forced to price-cut due to competition.
  • Local calls here cost from 23-25 Australian cents per call, with no time limit. Telstra have tried to get calls timed but failed, it's political suicide for any Australian government. Current predictions have call charges falling to around 18 cents (some say 15) within two years. If Telstra is too awkward in the negotiations with C & W/Optus and the other competing groups, the head of the supervising body has threatened to take regulatory action. The introduction of competition into the international and national call market here has resulted in a HUGE drop in call rates over the past few years, it just goes to show how these guys were ripping us off before. I previously lived in Hong Kong for 17 years, and C&W had a cosy monopoly there until recently, they really milked the cow for all it was worth...
    The moral? Get the maximum competition in ASAP and don't think that the telecommunications companies will do ANYTHING that will cut their profits unless compelled to do so.
    Tony Page
  • Being an Australian with lots of bad experiences with Telstra, i'm not so certain this is a good idea. The idea of allowing competition on _telstras copper lines_ is good as far as price goes but very bad as far as data goes. I, and many of my friends have had consistant problems with telstra's phone lines not being able to connect at even 21600!! and telstra of course refuse to do anything because im not paying business rental rates.

    By allowing all the phone companies around here to hop onto telstras lines removes the key reason why i switched to optus' local network, it wasnt saving 5c/call (although thats nice), it was the fact that i got a decent phone line that i could actually use. Allow everyone to use the same crap lines that have been there for decades and are maintained by a company that likes to halve its support staff every 6 months and you will get rid of this 'other option' that I and many others have taken. All competition does is allow telstra to slash even more staff and lower service standards to new lows, from a net connection point of view. The ACCC really need to kick telstra up the arse in regards to their net service, a cable modem in Australia costs at the lowest $70 and you have a 100mb download cap and 35c/mb thereafter. Telstra need to flesh out a peering agreement with the backbones in the US so they aren't paying by the Mb and hence passing it on 10 fold to the rest of us.
  • Those are called community calls, where the distance is not long enough for it to be a STD call, but it is to far for a local call. I get the same thing when i have to ring a friend who is 50km away here in southern tasmania, we are both in the 03 62-xxx-xxx number prefix :(
  • by wct (45593)
    For the longest time, Telstra (formerly Telecom Australia) was government owned, and had a monopoly on local and overseas/mobile calls. A few years back, overseas/mobile calls were deregulated (well, duopolied) and prices went down a bit. Now, part of Telstra's been floated, everything's been opened up, and we're only starting to reap the benefits of competitive overseas prices. Local calls have remained fixed.

    Telstra were talking about changing over to untimed calls a while back, that they claimed would actually be cheaper for the average local call (5 minutes) - obviously concerned by people spending hours on a 25c data call. This will put the brakes on that idea, based on what happened with international calls (and rightly so).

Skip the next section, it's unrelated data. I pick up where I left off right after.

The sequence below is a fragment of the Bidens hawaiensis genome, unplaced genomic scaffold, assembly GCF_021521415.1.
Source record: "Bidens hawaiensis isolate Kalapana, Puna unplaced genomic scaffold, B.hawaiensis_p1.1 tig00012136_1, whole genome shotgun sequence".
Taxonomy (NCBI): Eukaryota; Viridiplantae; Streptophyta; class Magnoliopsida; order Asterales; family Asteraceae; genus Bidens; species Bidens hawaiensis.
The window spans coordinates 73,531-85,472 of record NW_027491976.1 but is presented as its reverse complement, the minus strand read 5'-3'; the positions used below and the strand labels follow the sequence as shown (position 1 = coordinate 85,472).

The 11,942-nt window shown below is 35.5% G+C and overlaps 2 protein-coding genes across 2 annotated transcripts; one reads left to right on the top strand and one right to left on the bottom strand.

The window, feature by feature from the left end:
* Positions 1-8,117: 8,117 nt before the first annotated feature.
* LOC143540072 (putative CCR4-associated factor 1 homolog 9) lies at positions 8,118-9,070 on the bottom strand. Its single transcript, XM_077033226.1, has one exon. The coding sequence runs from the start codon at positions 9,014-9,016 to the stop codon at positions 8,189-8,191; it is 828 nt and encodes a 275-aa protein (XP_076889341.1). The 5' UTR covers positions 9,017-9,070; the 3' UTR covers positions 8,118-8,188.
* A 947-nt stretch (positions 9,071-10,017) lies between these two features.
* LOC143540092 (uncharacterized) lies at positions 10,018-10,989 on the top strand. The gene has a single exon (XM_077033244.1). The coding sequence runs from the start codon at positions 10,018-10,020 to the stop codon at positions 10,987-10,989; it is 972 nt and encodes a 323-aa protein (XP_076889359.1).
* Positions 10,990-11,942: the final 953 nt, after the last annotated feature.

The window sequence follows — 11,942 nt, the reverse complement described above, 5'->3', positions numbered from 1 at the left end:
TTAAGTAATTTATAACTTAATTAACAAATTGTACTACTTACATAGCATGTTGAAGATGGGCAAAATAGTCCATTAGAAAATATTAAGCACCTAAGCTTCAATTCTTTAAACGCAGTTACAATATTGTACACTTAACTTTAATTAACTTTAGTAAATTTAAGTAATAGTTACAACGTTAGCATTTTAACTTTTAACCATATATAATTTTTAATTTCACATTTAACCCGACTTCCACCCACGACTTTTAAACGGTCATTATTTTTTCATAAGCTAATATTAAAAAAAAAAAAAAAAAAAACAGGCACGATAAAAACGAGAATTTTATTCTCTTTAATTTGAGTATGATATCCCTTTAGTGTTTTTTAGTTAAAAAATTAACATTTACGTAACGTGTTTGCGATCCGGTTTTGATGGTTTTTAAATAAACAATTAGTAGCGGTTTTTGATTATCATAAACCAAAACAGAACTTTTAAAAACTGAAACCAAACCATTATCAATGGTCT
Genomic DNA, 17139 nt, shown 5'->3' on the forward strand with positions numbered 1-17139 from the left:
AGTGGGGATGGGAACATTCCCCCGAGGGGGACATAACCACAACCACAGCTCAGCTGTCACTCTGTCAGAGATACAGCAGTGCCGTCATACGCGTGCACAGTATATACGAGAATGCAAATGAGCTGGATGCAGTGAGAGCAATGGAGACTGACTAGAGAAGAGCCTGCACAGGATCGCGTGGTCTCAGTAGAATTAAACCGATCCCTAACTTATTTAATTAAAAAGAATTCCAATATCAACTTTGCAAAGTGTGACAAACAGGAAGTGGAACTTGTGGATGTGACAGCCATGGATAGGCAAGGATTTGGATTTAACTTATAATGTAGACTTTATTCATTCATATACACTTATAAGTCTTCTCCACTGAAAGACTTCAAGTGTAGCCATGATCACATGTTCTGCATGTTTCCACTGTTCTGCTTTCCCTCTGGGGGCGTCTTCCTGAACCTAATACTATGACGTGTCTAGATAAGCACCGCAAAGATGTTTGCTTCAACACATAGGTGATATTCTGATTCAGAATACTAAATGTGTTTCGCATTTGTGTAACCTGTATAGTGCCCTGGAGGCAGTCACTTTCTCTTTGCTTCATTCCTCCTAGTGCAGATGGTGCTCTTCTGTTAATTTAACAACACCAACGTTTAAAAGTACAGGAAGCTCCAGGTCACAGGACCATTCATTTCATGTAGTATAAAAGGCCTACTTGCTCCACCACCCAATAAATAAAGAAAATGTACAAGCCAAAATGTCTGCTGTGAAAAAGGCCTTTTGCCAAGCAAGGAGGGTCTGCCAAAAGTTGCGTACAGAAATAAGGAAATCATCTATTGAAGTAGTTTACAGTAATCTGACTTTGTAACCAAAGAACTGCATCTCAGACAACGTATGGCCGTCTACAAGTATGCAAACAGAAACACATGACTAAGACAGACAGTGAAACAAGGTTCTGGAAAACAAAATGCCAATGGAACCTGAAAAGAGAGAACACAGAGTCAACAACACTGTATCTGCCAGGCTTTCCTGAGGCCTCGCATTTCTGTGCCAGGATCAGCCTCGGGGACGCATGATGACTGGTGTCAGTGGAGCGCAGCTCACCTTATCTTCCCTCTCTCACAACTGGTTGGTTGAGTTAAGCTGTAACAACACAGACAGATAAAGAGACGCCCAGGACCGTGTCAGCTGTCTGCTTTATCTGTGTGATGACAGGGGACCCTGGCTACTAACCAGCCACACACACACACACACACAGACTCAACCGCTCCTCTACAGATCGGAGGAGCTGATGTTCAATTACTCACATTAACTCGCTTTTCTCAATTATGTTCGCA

Programming is 1% inspiration, and 99% plagiarism.
  • >to AD it's still alot cheaper.

    Compared to the US it probably is. Compared to the UK it is a lot cheaper. I lived in OZ between '75 and '86 and I still find it incredible that you could talk to someone all day for 20c (at the time ).
  • Similar thing happend in sweden a couple years ago, things have sertanly improved. Rates dived like monkeys of a burning swing. At least for long distance, sweden is just a big local-tax- zone now. Internet comes at local-tax without any subscription-fee(still has a way to go).
  • Well you could move across the Tasman, and get free local calls. Not untimed, free. Unlimited ISP connection to one of the big boys is NZ$39.99 per month.

    Every time I spent time in Oz, I particularly remember the poor quality service of Telstra.

    Where I was living, telecom were offering xDSL for NZ$79 per month, and that included the connection to their ISP. Plus, initially (now dropped) you could have a couple of tv channels too.

    From what I remember, Telecom NZ is quite keen to get in there. While their business practices leave something to be desired, they do offer a pretty good service.
  • That sounds very similar to what is being done with the electricity grid in some states over east

    Problem.

    As far as I can tell, the whole 'we own the pipes, you rent the usage' idea can't work for anything but data. Say some big company owns all the powerlines in your area, but allows you to choose who's power you use. So you use 120KWh of electricity, and your supplier puts in 120KWh of electricity. But how do you know you got your supplier's electricity, and not someone elses? If somebody elses supplier starts putting fluctuations into the lines, you start getting fluctuations, even though it's not your supplier. How do things like that work?

    Data, is different, as it can be packeted and seperated, ID'd and tracked. So you can mix it in the pipes, and it's all OK.

    But Telstra will never do that. Even though the ACCC has now mandated that they open up their lines, did you notice how they're already stalling? Telstra's damn good at that, and has been doing it for ages on other matters (Like the ISP charging thang)

    Telstra used to be good, and had some damn funky research labs.

    Pity. But that's nostalgia really.